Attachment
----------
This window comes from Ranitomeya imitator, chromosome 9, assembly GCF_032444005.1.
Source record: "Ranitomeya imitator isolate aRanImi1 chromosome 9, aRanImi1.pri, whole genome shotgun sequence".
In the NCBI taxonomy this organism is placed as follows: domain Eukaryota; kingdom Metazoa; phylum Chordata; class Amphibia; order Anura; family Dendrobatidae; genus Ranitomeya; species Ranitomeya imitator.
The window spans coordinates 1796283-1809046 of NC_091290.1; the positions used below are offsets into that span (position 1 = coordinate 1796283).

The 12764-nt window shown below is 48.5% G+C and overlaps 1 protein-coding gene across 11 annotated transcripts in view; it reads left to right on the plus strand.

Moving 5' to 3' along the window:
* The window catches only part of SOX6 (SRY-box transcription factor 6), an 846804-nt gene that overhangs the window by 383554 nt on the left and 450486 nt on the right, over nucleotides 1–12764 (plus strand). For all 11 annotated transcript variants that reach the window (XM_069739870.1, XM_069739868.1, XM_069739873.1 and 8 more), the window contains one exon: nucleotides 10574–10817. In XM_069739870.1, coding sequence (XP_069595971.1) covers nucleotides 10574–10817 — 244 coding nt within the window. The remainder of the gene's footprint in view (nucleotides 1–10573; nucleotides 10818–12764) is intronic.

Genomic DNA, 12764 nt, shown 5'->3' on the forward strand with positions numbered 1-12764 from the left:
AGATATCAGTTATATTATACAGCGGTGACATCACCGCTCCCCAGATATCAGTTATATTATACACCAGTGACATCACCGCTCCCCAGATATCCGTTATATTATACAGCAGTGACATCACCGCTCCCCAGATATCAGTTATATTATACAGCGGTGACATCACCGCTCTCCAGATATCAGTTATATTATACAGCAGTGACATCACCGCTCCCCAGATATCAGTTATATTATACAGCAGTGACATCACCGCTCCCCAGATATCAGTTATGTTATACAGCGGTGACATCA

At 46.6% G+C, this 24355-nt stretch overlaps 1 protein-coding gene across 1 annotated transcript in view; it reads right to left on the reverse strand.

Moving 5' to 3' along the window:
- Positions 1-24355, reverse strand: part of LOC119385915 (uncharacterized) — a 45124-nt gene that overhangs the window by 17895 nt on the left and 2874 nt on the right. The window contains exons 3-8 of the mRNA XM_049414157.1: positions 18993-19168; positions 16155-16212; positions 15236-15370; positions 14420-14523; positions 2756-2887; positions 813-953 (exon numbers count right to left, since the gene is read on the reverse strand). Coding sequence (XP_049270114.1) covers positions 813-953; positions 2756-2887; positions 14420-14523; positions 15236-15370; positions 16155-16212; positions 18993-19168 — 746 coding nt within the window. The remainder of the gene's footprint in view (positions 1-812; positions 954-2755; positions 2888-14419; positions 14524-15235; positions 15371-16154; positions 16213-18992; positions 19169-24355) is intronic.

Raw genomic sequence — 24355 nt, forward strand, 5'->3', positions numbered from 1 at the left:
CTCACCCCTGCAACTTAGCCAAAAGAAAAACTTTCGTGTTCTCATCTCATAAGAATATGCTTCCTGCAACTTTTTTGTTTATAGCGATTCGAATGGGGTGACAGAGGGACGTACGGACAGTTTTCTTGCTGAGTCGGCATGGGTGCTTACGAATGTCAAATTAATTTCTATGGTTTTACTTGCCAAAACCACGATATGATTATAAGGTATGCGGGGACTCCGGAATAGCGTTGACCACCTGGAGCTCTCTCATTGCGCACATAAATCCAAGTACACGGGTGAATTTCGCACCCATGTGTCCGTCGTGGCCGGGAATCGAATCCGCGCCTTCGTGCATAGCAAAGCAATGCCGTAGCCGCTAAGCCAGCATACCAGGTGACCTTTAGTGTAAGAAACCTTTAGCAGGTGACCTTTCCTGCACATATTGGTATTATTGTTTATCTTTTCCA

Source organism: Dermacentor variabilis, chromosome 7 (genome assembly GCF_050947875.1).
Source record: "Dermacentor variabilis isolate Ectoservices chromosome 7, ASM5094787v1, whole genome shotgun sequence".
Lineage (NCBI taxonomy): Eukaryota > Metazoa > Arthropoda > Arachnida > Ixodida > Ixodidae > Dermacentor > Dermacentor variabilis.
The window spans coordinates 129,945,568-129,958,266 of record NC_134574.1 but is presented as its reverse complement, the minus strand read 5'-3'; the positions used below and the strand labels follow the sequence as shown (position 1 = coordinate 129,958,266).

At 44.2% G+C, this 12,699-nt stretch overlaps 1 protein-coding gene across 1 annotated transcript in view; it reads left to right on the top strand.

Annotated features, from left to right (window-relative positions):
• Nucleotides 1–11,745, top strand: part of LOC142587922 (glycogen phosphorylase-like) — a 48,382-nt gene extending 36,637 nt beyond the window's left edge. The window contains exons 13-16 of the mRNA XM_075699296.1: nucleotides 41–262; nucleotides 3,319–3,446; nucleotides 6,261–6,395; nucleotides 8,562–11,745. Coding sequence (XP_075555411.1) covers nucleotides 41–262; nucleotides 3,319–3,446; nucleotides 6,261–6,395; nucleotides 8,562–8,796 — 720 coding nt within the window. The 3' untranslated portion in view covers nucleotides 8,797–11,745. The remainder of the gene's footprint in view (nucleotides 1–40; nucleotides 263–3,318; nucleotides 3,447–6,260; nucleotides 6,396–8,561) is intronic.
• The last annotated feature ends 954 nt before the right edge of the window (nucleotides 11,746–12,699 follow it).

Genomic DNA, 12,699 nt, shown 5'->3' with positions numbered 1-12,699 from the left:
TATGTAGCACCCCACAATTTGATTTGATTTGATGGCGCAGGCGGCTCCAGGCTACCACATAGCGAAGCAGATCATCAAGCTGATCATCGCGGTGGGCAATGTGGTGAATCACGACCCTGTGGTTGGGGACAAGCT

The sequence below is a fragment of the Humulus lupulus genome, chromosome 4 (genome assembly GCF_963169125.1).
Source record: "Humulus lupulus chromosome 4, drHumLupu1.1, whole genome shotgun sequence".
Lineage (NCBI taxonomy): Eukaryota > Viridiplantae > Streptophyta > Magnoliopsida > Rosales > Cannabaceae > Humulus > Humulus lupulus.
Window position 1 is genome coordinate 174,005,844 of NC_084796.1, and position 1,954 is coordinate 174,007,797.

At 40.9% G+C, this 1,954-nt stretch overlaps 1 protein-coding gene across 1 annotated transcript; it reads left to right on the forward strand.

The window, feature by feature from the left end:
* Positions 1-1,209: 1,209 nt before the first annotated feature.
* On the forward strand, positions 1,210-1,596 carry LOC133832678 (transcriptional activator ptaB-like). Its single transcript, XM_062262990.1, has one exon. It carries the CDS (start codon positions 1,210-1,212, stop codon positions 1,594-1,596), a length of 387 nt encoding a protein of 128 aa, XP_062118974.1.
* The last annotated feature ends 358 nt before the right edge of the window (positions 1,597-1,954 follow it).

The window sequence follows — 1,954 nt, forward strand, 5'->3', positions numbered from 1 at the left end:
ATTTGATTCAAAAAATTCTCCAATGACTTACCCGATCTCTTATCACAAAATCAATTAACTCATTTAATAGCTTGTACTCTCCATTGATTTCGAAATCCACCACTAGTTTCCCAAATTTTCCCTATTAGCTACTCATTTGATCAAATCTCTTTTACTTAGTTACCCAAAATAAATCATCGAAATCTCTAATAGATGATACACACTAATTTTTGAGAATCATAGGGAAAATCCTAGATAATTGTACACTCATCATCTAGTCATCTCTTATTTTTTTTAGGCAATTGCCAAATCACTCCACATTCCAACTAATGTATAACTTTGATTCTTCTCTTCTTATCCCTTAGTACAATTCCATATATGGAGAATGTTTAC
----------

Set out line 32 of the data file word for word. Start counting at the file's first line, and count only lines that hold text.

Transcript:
* On the forward strand, positions 1,210-1,596 carry LOC133832678 (transcriptional activator ptaB-like). Its single transcript, XM_062262990.1, has one exon. It carries the CDS (start codon positions 1,210-1,212, stop codon positions 1,594-1,596), a length of 387 nt encoding a protein of 128 aa, XP_062118974.1.